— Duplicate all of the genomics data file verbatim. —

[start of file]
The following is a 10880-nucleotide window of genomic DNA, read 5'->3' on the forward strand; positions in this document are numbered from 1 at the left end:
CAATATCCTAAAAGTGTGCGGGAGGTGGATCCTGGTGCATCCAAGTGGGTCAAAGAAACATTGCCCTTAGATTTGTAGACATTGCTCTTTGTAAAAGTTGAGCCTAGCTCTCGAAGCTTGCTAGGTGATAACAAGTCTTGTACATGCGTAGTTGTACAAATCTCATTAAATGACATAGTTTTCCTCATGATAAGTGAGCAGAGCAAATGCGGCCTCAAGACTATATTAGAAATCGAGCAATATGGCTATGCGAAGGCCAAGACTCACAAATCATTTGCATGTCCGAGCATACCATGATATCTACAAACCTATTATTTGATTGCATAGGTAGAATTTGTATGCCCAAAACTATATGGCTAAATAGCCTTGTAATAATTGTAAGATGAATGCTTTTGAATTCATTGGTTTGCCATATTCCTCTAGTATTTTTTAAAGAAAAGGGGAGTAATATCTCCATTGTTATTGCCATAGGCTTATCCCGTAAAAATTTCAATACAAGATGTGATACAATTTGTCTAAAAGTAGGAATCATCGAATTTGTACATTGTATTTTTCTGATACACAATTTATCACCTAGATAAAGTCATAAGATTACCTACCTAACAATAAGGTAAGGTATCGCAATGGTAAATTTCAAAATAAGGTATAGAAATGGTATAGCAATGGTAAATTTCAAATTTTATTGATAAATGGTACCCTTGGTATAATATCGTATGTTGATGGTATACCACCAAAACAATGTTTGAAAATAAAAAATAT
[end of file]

The following is a 10880-nucleotide window of genomic DNA, read 5'->3' on the forward strand; positions in this document are numbered from 1 at the left end:
CAATATCCTAAAAGTGTGCGGGAGGTGGATCCTGGTGCATCCAAGTGGGTCAAAGAAACATTGCCCTTAGATTTGTAGACATTGCTCTTTGTAAAAGTTGAGCCTAGCTCTCGAAGCTTGCTAGGTGATAACAAGTCTTGTACATGCGTAGTTGTACAAATCTCATTAAATGACATAGTTTTCCTCATGATAAGTGAGCAGAGCAAATGCGGCCTCAAGACTATATTAGAAATCGAGCAATATGGCTATGCGAAGGCCAAGACTCACAAATCATTTGCATGTCCGAGCATACCATGATATCTACAAACCTATTATTTGATTGCATAGGTAGAATTTGTATGCCCAAAACTATATGGCTAAATAGCCTTGTAATAATTGTAAGATGAATGCTTTTGAATTCATTGGTTTGCCATATTCCTCTAGTATTTTTTAAAGAAAAGGGGAGTAATATCTCCATTGTTATTGCCATAGGCTTATCCCGTAAAAATTTCAATACAAGATGTGATACAATTTGTCTAAAAGTAGGAATCATCGAATTTGTACATTGTATTTTTCTGATACACAATTTATCACCTAGATAAAGTCATAAGATTACCTACCTAACAATAAGGTAAGGTATCGCAATGGTAAATTTCAAAATAAGGTATAGAAATGGTATAGCAATGGTAAATTTCAAATTTTATTGATAAATGGTACCCTTGGTATAATATCGTATGTTGATGGTATACCACCAAAACAATGTTTGAAAATAAAAAATAT